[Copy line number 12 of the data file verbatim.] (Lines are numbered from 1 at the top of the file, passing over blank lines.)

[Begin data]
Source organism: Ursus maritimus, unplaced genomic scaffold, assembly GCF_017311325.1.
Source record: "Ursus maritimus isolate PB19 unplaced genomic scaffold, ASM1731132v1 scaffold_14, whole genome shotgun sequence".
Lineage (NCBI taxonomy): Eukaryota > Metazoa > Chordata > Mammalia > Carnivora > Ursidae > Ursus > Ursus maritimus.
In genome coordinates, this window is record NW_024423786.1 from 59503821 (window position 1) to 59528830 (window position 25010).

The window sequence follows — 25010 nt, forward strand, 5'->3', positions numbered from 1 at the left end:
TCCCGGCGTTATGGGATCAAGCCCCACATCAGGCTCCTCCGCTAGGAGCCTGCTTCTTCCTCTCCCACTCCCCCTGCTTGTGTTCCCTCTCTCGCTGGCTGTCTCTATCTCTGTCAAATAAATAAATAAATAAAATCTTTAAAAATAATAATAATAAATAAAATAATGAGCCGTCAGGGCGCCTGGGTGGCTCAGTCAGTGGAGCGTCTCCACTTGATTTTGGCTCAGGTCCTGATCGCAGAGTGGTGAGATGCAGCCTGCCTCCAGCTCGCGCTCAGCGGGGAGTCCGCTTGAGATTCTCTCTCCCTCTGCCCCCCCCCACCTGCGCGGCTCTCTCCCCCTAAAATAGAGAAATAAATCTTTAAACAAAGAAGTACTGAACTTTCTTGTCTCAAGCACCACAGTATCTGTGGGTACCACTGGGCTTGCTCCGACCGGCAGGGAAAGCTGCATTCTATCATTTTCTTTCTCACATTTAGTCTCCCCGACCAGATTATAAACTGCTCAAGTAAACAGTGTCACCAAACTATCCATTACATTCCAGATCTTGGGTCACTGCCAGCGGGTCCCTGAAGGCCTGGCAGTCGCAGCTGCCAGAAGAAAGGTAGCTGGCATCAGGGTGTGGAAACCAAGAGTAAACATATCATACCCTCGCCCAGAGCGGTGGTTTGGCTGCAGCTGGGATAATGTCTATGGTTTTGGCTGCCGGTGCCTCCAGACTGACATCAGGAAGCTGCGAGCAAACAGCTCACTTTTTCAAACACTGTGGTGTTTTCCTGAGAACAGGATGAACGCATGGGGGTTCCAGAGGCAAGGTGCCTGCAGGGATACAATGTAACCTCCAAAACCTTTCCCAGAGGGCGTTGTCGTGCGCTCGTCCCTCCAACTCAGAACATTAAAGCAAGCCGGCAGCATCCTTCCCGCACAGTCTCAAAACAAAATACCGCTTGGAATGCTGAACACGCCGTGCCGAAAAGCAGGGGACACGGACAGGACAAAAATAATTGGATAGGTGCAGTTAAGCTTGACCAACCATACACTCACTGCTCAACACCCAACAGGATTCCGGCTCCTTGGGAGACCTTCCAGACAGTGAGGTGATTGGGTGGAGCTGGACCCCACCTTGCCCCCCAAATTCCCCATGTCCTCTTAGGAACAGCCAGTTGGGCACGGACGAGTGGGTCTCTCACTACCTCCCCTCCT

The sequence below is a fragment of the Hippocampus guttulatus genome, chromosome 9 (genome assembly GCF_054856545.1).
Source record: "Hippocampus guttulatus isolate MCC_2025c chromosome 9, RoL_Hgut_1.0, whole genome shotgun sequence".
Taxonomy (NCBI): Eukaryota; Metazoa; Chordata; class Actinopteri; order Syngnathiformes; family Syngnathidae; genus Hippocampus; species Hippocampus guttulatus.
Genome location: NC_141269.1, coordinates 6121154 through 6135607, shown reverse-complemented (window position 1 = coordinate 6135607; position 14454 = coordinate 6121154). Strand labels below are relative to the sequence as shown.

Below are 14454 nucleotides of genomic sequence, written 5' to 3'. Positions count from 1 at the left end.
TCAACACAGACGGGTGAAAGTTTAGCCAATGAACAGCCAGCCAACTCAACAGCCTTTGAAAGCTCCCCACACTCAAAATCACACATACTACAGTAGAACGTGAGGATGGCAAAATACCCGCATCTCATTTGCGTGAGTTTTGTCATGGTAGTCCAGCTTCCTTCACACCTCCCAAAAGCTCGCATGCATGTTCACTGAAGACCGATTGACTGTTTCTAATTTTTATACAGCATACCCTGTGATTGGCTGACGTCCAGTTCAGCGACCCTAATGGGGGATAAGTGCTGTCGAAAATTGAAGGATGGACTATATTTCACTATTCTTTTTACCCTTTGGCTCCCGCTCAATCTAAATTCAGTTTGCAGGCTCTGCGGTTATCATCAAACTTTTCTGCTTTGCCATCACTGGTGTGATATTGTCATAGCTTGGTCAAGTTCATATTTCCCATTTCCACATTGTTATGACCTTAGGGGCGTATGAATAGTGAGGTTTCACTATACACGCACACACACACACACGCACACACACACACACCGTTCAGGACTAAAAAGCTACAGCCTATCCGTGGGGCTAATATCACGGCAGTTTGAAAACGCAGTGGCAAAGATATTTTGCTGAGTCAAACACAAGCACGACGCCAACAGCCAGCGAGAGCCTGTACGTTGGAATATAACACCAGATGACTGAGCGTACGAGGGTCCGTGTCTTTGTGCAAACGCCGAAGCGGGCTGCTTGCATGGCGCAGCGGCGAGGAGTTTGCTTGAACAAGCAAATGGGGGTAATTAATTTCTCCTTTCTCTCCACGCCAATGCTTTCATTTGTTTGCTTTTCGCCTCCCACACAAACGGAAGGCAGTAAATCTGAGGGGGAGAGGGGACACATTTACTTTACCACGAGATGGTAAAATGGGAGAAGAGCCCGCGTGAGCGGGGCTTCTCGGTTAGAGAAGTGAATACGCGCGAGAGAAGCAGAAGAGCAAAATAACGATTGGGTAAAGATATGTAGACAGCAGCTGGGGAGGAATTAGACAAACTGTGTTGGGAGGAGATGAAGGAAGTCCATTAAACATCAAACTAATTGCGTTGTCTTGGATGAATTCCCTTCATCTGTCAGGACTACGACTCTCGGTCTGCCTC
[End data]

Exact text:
TCAACACAGACGGGTGAAAGTTTAGCCAATGAACAGCCAGCCAACTCAACAGCCTTTGAAAGCTCCCCACACTCAAAATCACACATACTACAGTAGAACGTGAGGATGGCAAAATACCCGCATCTCATTTGCGTGAGTTTTGTCATGGTAGTCCAGCTTCCTTCACACCTCCCAAAAGCTCGCATGCATGTTCACTGAAGACCGATTGACTGTTTCTAATTTTTATACAGCATACCCTGTGATTGGCTGACGTCCAGTTCAGCGACCCTAATGGGGGATAAGTGCTGTCGAAAATTGAAGGATGGACTATATTTCACTATTCTTTTTACCCTTTGGCTCCCGCTCAATCTAAATTCAGTTTGCAGGCTCTGCGGTTATCATCAAACTTTTCTGCTTTGCCATCACTGGTGTGATATTGTCATAGCTTGGTCAAGTTCATATTTCCCATTTCCACATTGTTATGACCTTAGGGGCGTATGAATAGTGAGGTTTCACTATACACGCACACACACACACACGCACACACACACACACCGTTCAGGACTAAAAAGCTACAGCCTATCCGTGGGGCTAATATCACGGCAGTTTGAAAACGCAGTGGCAAAGATATTTTGCTGAGTCAAACACAAGCACGACGCCAACAGCCAGCGAGAGCCTGTACGTTGGAATATAACACCAGATGACTGAGCGTACGAGGGTCCGTGTCTTTGTGCAAACGCCGAAGCGGGCTGCTTGCATGGCGCAGCGGCGAGGAGTTTGCTTGAACAAGCAAATGGGGGTAATTAATTTCTCCTTTCTCTCCACGCCAATGCTTTCATTTGTTTGCTTTTCGCCTCCCACACAAACGGAAGGCAGTAAATCTGAGGGGGAGAGGGGACACATTTACTTTACCACGAGATGGTAAAATGGGAGAAGAGCCCGCGTGAGCGGGGCTTCTCGGTTAGAGAAGTGAATACGCGCGAGAGAAGCAGAAGAGCAAAATAACGATTGGGTAAAGATATGTAGACAGCAGCTGGGGAGGAATTAGACAAACTGTGTTGGGAGGAGATGAAGGAAGTCCATTAAACATCAAACTAATTGCGTTGTCTTGGATGAATTCCCTTCATCTGTCAGGACTACGACTCTCGGTCTGCCTC